which are larger; for animals live longer though there is a deficiency
in the amount of their moisture, if the ratio of its qualitative
superiority exceeds that of its quantitative deficiency.
In some creatures the warm element is their fatty substance, which
prevents at once desiccation and congelation; but in others it assumes
a different flavour. Further, that which is designed to be not
easily destroyed should not yield waste products. Anything of such a
nature causes death either by disease or naturally, for the potency of
the waste product works adversely and destroys now the entire
constitution, now a particular member.
This is why salacious animals and those abounding in seed age
quickly; the seed is a residue, and further, by being lost, it
produces dryness. Hence the mule lives longer than either the horse or
the ass from which it sprang, and females live longer than males if
the males are salacious. Accordingly cock-sparrows have a shorter life
than the females. Again males subject to great toil are short-lived
and age more quickly owing to the labour; toil produces dryness and
old age is dry. But by natural constitution and as a general rule
males live longer than females, and the reason is that the male is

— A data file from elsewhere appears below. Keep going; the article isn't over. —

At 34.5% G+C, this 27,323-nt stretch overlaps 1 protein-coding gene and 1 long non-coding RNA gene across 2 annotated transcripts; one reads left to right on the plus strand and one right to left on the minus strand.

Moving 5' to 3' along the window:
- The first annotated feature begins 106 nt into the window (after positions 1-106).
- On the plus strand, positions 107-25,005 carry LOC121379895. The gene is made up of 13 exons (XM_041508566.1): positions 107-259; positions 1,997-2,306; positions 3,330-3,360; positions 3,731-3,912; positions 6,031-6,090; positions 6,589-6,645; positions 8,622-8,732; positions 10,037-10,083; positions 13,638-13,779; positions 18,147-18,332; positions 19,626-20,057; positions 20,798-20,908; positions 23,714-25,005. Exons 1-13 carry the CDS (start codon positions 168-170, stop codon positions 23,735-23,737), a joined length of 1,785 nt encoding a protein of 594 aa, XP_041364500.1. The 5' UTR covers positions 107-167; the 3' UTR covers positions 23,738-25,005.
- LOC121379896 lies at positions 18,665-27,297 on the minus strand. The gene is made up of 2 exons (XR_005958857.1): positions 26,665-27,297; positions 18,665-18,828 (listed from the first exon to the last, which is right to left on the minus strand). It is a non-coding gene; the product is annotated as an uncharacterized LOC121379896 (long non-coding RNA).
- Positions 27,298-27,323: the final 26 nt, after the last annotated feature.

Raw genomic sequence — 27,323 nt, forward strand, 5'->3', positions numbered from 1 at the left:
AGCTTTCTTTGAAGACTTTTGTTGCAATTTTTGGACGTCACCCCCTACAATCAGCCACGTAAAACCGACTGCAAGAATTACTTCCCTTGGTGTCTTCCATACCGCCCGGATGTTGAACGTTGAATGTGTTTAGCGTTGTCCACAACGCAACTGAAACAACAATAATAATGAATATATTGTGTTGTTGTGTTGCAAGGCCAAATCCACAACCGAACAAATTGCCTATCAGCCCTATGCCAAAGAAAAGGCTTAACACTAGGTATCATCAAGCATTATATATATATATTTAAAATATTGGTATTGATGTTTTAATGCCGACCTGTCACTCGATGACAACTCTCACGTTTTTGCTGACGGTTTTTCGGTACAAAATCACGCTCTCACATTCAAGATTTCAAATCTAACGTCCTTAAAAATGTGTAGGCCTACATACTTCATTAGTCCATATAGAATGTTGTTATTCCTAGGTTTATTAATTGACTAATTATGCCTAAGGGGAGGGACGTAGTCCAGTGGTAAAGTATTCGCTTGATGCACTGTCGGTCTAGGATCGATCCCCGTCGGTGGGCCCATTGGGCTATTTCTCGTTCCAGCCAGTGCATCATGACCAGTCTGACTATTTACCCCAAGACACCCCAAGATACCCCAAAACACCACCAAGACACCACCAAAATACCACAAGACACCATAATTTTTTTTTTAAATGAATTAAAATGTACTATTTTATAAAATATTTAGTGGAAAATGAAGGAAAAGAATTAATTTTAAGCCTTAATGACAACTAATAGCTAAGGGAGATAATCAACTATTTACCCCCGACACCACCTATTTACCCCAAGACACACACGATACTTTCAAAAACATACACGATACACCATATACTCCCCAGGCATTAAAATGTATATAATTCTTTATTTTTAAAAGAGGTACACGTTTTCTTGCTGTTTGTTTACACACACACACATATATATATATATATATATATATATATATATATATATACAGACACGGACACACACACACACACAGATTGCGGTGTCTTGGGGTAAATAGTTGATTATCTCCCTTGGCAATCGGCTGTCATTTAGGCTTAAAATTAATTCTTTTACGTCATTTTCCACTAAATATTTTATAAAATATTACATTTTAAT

an animal with more warmth than the female.
The same kind of animals are longer-lived in warm than in cold
climates for the same reason, on account of which they are of larger
size. The size of animals of cold constitution illustrates this
particularly well, and hence snakes and lizards and scaly reptiles are
of great size in warm localities, as also are testacea in the Red Sea:
the warm humidity there is the cause equally of their augmented size
and of their life. But in cold countries the humidity in animals is
more of a watery nature, and hence is readily congealed.
Consequently it happens that animals with little or no blood are in
northerly regions either entirely absent (both the land animals with
feet and the water creatures whose home is the sea) or, when they do
occur, they are smaller and have shorter life; for the frost
prevents growth.
Both plants and animals perish if not fed, for in that case they
consume themselves; just as a large flame consumes and burns up a
small one by using up its nutriment, so the natural warmth which is
the primary cause of digestion consumes the material in which it is
Water animals have a shorter life than terrestrial creatures, not
strictly because they are humid, but because they are watery, and
watery moisture is easily destroyed, since it is cold and readily
congealed. For the same reason bloodless animals perish readily unless
protected by great size, for there is neither fatness nor sweetness
about them. In animals fat is sweet, and hence bees are longer-lived
than other animals of larger size.


It is amongst the plants that we find the longest life-more than